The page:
Drug-induced liver injury

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Abstract

Drug-induced liver injury (DILI) is an adverse reaction to drugs or other xenobiotics that occurs either as a predictable event when an individual is exposed to toxic doses of some compounds or as an unpredictable event with many drugs in common use. Drugs can be harmful to the liver in susceptible individuals owing to genetic and environmental risk factors. These risk factors modify hepatic metabolism and excretion of the DILI-causative agent leading to cellular stress, cell death, activation of an adaptive immune response and a failure to adapt, with progression to overt liver injury. Idiosyncratic DILI is a relative rare hepatic disorder but can be severe and, in some cases, fatal, presenting with a variety of phenotypes, which mimic other hepatic diseases. The diagnosis of DILI relies on the exclusion of other aetiologies of liver disease as specific biomarkers are still lacking. Clinical scales such as CIOMS/RUCAM can support the diagnostic process but need refinement. A number of clinical variables, validated in prospective cohorts, can be used to predict a more severe DILI outcome. Although no pharmacological therapy has been adequately tested in randomized clinical trials, corticosteroids can be useful, particularly in the emergent form of DILI related to immune-checkpoint inhibitors in patients with cancer.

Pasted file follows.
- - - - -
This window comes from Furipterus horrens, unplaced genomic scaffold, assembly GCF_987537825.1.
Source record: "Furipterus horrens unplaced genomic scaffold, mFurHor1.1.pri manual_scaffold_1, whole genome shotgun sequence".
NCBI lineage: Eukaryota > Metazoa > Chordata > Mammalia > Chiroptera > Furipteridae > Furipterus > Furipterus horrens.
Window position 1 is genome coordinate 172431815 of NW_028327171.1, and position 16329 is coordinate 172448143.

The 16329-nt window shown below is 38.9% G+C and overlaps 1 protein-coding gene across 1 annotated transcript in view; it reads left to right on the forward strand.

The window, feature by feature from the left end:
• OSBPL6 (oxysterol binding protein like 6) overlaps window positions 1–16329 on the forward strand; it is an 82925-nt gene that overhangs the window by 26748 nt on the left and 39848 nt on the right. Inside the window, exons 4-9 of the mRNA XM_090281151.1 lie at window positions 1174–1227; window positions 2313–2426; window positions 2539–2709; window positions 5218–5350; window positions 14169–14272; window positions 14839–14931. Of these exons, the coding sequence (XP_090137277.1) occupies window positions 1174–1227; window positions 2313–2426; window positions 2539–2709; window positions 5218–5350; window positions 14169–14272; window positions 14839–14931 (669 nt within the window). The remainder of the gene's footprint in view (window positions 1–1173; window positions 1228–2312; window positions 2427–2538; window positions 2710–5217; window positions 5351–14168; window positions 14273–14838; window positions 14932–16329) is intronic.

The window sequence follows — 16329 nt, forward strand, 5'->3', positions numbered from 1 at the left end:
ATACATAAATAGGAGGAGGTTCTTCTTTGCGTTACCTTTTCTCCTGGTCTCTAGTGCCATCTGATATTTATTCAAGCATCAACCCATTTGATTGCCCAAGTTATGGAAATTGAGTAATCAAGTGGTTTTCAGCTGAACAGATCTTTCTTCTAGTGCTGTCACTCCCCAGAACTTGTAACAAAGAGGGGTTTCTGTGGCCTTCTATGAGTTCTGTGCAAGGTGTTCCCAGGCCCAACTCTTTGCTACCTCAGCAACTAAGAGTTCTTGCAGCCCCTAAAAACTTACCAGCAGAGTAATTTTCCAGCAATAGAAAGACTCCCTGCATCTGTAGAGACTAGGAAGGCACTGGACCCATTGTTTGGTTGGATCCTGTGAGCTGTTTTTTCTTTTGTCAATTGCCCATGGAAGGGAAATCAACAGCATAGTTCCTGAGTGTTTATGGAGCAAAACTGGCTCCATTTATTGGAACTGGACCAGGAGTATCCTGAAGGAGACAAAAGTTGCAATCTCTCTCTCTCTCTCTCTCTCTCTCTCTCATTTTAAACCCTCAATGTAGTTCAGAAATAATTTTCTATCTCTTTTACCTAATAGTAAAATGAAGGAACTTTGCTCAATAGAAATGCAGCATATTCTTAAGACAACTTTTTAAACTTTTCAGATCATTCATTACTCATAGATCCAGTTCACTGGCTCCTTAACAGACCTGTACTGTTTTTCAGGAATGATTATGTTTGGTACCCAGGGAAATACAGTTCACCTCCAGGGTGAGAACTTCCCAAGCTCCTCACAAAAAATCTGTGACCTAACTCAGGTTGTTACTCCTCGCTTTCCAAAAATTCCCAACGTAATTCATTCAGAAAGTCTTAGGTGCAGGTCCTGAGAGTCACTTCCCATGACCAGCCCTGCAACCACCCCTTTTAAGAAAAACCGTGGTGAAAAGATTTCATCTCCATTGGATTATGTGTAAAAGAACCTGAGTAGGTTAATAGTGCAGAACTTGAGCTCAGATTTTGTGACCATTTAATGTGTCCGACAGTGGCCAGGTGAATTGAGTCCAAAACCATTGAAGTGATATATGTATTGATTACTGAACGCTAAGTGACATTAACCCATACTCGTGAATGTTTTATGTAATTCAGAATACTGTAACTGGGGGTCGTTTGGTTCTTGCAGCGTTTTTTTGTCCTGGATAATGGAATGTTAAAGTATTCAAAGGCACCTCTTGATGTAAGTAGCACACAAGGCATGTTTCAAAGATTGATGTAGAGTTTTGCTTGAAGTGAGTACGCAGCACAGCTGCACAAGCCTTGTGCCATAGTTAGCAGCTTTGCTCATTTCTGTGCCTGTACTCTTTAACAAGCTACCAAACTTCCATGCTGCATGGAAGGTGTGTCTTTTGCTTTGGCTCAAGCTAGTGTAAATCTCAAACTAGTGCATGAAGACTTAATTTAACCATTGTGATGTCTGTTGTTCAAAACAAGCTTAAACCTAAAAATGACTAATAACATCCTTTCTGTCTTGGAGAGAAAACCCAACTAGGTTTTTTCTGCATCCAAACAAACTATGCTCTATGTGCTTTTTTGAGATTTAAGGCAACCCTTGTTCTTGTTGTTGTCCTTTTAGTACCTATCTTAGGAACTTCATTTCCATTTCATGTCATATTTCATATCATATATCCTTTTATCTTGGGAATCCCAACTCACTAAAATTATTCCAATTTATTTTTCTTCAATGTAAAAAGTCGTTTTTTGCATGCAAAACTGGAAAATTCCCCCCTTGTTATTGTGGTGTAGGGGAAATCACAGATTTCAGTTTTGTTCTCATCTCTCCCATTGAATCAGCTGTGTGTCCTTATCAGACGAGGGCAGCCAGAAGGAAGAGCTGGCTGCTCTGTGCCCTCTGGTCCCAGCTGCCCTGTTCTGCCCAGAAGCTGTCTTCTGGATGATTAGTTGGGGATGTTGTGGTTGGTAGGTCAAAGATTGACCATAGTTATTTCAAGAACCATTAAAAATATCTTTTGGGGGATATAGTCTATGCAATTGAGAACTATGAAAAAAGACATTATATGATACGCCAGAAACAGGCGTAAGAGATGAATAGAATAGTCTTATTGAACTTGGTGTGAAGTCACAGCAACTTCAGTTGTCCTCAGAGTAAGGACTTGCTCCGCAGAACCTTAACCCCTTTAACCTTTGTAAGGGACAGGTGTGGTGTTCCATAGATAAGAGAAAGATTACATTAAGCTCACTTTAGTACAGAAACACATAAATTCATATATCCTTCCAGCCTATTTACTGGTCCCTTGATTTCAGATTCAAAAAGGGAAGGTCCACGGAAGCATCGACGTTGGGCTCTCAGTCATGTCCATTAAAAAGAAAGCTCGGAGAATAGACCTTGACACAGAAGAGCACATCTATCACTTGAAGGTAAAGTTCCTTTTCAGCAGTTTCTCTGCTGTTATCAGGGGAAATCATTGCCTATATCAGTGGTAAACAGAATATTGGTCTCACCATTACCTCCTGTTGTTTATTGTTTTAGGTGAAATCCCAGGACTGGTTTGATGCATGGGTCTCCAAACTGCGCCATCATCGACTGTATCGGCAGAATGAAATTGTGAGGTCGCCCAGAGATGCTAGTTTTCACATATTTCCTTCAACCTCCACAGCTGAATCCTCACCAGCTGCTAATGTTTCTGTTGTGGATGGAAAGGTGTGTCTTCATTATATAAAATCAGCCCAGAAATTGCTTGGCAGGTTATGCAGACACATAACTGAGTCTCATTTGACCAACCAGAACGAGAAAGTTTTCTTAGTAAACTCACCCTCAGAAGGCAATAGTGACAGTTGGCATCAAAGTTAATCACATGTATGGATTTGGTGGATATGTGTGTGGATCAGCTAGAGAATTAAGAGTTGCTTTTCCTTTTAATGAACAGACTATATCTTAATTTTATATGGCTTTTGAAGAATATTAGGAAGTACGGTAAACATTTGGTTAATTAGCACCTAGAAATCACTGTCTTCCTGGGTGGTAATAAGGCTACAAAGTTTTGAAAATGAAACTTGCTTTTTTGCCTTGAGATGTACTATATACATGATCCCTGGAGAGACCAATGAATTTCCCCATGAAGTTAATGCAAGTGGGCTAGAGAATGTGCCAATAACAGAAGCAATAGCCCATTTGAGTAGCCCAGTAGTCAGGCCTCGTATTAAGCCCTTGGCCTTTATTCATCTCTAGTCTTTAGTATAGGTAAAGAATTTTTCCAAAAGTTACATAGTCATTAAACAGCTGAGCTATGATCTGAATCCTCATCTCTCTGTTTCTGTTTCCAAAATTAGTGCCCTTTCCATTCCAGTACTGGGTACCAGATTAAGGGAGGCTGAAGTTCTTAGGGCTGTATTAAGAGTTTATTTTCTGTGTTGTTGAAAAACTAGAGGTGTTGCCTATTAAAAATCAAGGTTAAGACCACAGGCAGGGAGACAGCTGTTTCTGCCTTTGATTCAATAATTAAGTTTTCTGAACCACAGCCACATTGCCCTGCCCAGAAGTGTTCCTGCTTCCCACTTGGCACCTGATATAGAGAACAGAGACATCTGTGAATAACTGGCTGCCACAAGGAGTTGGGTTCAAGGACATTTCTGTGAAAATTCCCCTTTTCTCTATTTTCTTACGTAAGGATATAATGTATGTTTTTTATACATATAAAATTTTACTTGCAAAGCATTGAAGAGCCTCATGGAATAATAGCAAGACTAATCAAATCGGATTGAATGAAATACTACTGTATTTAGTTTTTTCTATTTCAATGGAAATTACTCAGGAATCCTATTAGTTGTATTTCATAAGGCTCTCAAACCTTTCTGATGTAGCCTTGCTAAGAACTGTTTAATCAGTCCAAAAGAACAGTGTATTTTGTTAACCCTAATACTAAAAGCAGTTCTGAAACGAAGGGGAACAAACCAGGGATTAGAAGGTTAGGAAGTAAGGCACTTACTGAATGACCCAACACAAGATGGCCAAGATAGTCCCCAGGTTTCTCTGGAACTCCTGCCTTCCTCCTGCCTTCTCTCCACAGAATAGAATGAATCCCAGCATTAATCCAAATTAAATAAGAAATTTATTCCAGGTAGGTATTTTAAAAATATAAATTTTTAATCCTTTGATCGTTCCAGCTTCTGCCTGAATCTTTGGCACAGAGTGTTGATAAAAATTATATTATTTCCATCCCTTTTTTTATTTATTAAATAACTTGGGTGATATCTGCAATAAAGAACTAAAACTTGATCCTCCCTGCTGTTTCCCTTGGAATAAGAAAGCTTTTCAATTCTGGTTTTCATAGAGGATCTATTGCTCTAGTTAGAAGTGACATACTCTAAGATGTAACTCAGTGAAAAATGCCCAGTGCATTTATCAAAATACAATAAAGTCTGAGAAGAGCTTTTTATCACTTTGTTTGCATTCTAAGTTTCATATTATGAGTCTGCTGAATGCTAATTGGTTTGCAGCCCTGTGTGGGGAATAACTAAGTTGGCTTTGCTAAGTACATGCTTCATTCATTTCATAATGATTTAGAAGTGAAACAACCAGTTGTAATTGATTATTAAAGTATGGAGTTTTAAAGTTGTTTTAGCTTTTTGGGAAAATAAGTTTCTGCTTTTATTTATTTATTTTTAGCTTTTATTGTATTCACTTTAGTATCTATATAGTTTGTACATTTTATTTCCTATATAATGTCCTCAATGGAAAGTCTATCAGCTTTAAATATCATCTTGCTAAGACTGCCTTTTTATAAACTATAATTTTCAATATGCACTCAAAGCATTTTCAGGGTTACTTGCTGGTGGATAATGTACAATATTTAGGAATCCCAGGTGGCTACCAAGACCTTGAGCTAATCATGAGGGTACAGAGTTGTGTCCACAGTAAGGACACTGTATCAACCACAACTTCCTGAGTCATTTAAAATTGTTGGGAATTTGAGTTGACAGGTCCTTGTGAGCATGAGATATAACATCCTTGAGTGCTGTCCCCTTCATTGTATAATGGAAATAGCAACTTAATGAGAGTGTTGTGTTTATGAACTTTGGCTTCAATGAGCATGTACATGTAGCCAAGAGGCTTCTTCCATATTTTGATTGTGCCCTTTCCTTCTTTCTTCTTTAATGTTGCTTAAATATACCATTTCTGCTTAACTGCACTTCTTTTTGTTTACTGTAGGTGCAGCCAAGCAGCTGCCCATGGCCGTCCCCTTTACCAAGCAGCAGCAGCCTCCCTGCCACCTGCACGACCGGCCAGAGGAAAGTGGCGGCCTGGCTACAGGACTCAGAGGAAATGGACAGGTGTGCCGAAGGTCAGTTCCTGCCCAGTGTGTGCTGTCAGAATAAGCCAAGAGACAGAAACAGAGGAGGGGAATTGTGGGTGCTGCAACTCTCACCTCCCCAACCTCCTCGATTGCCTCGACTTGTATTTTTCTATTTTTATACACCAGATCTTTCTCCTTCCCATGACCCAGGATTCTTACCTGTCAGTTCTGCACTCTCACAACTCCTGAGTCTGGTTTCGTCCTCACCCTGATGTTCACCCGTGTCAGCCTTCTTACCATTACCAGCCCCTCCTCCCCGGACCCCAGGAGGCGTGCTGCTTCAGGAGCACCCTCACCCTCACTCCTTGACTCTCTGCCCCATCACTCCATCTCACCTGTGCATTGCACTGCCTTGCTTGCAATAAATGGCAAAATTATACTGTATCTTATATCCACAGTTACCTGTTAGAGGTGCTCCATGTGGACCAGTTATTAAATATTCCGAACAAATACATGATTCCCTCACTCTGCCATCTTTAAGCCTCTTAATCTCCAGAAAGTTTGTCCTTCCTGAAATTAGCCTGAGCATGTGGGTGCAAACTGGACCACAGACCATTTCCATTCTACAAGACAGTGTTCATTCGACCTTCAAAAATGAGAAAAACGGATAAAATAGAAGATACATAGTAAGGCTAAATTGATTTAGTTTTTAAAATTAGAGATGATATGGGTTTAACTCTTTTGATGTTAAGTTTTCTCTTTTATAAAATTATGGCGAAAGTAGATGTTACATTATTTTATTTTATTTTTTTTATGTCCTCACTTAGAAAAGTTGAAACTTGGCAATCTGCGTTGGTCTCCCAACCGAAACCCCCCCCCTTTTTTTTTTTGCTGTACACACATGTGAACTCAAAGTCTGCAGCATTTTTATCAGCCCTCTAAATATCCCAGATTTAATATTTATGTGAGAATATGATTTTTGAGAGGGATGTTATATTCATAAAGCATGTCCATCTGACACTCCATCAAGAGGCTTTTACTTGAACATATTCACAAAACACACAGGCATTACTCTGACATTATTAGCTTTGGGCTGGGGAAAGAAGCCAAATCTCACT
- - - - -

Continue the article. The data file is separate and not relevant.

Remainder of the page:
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Fig. 1: Hepatocyte transporters and cellular mechanisms of DILI.
Fig. 2: Molecular mechanisms of idiosyncratic and intrinsic DILI.
Fig. 3: Proposed algorithm to suspect, diagnose and manage idiosyncratic DILI.
Fig. 4: Traditional and investigational biomarkers of DILI.
Fig. 5: Proposed detection and management of hepatotoxicity due to ICIs in patients with cancer.

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Acknowledgements

We acknowledge the support of the European Cooperation in Science & Technology (COST) Action CA17112 Prospective European Drug-Induced Liver Injury Network. R.J.A., N.C., E.S.B., A.S., G.A.K.-U, H.D., M.M., M.I.L. and G.P.A. are members of COST Action CA17112.

Author information

Introduction (R.J.A.); Epidemiology (N.C., E.S.B. and H.D.); Mechanisms/pathophysiology (N.K., G.A.K.-U. and A.S.); Diagnosis, screening and prevention (R.J.A., G.P.A., H.D., M.I.L., P.B.W. and M.M.); Prognosis (E.S.B.); Management (N.C.); Quality of life (A.S. and M.I.L.); Outlook (N.K., G.P.A. and R.J.A.); Overview of Primer (R.J.A. and M.I.L.).

Correspondence to Raul J. Andrade or M. Isabel Lucena.

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Nature Reviews Disease Primers thanks M. Chen, H. Jaeschke, J. Lewis, T. Yokoi, and other, anonymous, reviewer(s) for their contribution to the peer review of this work.

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